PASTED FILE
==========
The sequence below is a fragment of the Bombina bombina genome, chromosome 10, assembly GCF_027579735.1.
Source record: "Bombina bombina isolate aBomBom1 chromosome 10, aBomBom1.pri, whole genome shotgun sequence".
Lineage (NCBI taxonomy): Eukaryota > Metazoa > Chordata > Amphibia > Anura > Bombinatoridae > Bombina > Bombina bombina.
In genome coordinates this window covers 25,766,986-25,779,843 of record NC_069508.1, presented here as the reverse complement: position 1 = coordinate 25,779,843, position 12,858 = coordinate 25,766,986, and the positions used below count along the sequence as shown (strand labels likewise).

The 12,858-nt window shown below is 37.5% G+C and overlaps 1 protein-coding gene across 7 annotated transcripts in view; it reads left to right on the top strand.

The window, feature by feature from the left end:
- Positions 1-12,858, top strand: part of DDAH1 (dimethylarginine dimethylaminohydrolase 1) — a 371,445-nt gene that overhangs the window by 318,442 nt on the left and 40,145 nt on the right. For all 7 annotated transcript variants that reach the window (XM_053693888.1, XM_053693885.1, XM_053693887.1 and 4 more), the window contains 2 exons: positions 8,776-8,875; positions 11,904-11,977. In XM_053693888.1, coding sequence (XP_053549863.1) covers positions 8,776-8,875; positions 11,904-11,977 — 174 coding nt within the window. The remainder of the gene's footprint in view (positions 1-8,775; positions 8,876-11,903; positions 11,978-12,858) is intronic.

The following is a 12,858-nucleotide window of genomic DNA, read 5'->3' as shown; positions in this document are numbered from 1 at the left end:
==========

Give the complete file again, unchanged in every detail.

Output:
The sequence below is a fragment of the Bombina bombina genome, chromosome 10, assembly GCF_027579735.1.
Source record: "Bombina bombina isolate aBomBom1 chromosome 10, aBomBom1.pri, whole genome shotgun sequence".
Lineage (NCBI taxonomy): Eukaryota > Metazoa > Chordata > Amphibia > Anura > Bombinatoridae > Bombina > Bombina bombina.
In genome coordinates this window covers 25,766,986-25,779,843 of record NC_069508.1, presented here as the reverse complement: position 1 = coordinate 25,779,843, position 12,858 = coordinate 25,766,986, and the positions used below count along the sequence as shown (strand labels likewise).

The 12,858-nt window shown below is 37.5% G+C and overlaps 1 protein-coding gene across 7 annotated transcripts in view; it reads left to right on the top strand.

The window, feature by feature from the left end:
- Positions 1-12,858, top strand: part of DDAH1 (dimethylarginine dimethylaminohydrolase 1) — a 371,445-nt gene that overhangs the window by 318,442 nt on the left and 40,145 nt on the right. For all 7 annotated transcript variants that reach the window (XM_053693888.1, XM_053693885.1, XM_053693887.1 and 4 more), the window contains 2 exons: positions 8,776-8,875; positions 11,904-11,977. In XM_053693888.1, coding sequence (XP_053549863.1) covers positions 8,776-8,875; positions 11,904-11,977 — 174 coding nt within the window. The remainder of the gene's footprint in view (positions 1-8,775; positions 8,876-11,903; positions 11,978-12,858) is intronic.

The following is a 12,858-nucleotide window of genomic DNA, read 5'->3' as shown; positions in this document are numbered from 1 at the left end: